DuckDuckGo is the Google alternative that offers better privacy protection than other search engines. After a trial period the @Duck.com Email Protection service is now available for everyone to use, so here’s what it does and how to use it.
What Is DuckDuckGo Email Protection?
DuckDuckGo Email Protection is a mail forwarding service with baked-in privacy features. You can sign up for an @duck.com forwarding address, which forwards to a standard mailbox of your choosing. Any email messages sent to your @duck.com address are stripped of known trackers before being forwarded to you.
The service also allows you to create random email aliases, just like Apple’s Hide My Email service. You can deactivate an alias at any time and stop receiving mail, which gives you greater protection and confidence when signing up for potentially spammy services.
DuckDuckGo states that the contents of email messages are not saved when using the service. Only your forwarding address and aliases are stored on DuckDuckGo’s services, with the search engine promising not to use personal information for anything other than running the service.
Email trackers are intrusive devices designed to see whether (and when) you open an email message. They often take the form of small images, known as tracking pixels. When the sender detects that the unique tracking pixel has been accessed, the email is marked as opened on their end.
While all known email trackers are stripped out, DuckDuckGo makes the point that “new trackers emerge all the time and blocking some may harm usability … while we can’t block them all, we work continuously to expand this email tracking blocking over time.”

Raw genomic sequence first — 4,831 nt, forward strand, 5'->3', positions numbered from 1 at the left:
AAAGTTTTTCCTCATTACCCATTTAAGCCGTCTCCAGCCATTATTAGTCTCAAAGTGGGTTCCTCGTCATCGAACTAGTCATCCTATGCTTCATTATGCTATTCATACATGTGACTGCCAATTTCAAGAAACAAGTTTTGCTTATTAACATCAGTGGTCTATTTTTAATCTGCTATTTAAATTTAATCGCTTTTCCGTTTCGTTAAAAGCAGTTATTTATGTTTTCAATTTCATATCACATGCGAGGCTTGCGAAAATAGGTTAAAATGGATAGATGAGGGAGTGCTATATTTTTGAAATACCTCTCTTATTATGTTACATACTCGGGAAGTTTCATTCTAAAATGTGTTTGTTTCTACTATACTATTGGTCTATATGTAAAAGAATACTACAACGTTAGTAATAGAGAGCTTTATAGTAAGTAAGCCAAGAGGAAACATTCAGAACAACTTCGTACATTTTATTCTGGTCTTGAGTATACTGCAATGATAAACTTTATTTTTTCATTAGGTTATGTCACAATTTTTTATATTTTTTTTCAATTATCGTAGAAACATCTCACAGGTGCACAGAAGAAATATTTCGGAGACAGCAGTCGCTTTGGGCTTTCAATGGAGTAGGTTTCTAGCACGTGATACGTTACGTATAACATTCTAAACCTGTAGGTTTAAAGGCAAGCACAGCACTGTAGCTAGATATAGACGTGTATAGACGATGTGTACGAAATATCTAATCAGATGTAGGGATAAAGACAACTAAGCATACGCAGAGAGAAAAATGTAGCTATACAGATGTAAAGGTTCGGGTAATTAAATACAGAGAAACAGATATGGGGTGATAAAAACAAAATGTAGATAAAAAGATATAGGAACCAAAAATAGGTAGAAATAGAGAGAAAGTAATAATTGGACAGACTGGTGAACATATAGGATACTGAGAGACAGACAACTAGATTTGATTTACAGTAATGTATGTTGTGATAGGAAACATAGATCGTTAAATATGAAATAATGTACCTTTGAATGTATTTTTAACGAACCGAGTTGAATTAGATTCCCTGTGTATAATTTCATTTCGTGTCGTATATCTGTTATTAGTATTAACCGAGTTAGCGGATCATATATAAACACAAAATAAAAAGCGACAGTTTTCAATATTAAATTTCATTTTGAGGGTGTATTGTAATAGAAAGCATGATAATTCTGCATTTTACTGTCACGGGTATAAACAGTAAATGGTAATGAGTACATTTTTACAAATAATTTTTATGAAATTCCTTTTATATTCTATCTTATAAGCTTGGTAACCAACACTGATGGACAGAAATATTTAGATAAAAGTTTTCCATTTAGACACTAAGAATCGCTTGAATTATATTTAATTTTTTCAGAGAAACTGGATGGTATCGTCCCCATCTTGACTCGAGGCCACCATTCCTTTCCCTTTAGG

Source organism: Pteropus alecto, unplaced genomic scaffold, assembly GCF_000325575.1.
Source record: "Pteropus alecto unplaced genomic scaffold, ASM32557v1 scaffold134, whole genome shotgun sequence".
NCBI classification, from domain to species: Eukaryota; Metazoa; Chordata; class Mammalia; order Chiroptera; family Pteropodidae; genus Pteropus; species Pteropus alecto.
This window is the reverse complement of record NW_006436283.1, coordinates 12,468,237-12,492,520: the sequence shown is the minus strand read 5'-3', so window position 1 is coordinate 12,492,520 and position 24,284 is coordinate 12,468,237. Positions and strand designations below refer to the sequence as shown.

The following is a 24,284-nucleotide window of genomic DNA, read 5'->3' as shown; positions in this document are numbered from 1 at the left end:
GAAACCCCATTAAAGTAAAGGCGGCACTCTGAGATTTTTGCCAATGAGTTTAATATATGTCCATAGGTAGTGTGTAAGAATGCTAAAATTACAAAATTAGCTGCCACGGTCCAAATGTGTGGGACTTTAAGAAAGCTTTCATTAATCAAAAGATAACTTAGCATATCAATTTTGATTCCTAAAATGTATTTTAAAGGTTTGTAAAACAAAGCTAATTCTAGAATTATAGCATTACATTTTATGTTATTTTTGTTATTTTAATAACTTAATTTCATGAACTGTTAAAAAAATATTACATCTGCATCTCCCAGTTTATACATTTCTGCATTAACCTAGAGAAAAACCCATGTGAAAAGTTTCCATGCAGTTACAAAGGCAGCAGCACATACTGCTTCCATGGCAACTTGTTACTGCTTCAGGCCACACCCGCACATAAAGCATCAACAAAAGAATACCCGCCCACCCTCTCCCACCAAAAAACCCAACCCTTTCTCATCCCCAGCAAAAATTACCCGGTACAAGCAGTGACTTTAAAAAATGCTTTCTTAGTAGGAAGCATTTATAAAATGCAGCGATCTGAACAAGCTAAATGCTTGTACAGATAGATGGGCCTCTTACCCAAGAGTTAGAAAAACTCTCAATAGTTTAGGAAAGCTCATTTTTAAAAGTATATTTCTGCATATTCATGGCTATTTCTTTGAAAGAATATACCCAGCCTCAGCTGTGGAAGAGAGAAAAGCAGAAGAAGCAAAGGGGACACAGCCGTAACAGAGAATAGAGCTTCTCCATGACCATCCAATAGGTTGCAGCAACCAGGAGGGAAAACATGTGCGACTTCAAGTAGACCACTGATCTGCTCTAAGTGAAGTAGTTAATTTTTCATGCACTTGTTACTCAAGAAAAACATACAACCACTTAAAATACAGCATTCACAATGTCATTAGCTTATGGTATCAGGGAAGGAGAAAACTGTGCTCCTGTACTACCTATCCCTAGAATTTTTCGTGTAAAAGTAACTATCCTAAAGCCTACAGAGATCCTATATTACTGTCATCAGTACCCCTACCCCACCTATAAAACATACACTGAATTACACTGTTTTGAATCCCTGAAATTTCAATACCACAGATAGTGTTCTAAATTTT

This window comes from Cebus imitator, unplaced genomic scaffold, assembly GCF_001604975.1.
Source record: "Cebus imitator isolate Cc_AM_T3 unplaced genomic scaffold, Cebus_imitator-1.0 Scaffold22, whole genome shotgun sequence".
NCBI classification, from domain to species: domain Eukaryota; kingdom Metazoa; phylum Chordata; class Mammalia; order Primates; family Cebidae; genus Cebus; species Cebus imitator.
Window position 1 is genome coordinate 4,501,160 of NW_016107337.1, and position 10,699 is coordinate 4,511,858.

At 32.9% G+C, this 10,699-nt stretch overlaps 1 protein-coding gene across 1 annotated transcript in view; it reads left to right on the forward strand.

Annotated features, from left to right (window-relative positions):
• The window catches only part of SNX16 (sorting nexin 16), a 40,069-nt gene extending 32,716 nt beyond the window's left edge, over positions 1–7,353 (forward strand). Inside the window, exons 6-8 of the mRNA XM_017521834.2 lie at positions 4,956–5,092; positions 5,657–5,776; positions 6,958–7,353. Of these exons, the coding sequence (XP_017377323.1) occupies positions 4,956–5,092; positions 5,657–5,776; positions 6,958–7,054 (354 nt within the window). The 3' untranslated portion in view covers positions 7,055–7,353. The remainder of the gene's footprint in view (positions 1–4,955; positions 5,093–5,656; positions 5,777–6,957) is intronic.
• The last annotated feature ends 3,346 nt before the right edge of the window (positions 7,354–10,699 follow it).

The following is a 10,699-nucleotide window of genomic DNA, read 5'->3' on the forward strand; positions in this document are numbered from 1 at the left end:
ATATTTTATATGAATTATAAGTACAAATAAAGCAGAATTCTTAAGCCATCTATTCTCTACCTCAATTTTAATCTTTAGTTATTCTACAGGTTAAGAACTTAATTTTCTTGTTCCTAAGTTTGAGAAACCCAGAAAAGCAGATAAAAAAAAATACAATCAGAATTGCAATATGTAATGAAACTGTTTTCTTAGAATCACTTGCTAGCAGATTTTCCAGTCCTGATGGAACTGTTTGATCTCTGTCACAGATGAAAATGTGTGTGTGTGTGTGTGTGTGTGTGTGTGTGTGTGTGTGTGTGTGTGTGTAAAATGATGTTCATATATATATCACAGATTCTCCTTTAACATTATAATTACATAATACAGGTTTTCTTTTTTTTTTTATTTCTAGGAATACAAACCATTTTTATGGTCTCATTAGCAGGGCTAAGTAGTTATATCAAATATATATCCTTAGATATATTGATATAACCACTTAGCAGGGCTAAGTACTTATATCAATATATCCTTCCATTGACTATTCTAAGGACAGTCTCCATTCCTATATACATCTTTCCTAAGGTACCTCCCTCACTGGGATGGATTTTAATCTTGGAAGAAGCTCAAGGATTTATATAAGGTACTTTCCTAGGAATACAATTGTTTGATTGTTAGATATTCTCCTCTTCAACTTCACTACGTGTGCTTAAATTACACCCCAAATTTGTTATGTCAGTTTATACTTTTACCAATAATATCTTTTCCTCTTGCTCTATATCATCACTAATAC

You can use your @duck.com address purely for forwarding purposes or you can create random aliases that can be binned at any time. This is virtually identical to Apple’s Hide My Email service without the reliance on an iCloud+ subscription and an Apple device. Apple also happens to block trackers using its Mail apps for macOS and iOS, which puts both services on a fairly even footing.
Apple’s service is arguably better integrated into the ecosystem with tracker blocking built-in at a software level (without the need for a forwarding service), but DuckDuckGo Email Protection offers a solid alternative for those who don’t use (or want to use) Apple products to get a comparable level of protection.
How to Use DuckDuckGo Email Protection
To use DuckDuckGo Email Protection you’ll need to use the DuckDuckGo extension and a supported browser like Firefox, Chrome, Brave, or Edge. The service is also available using the DuckDuckGo for Mac, DuckDuckGo for iPhone, or DuckDuckGo for Android.
With the extension installed, visit DuckDuckGo’s Email Protection website in your chosen browser and hit “Get Started” to sign up. From here you’ll need to choose an address to use with the service. This will be a permanent forwarding address, so choose something that you’d be happy to give out.
You can head to duckduckgo.com/email/ at any time to update your forwarding address (under Account settings) and click “Generate Private Duck Address” to create a “burner” email. You can also click on the DuckDuckGo extension icon and click “Create new Duck Address” to copy a new alias to your clipboard.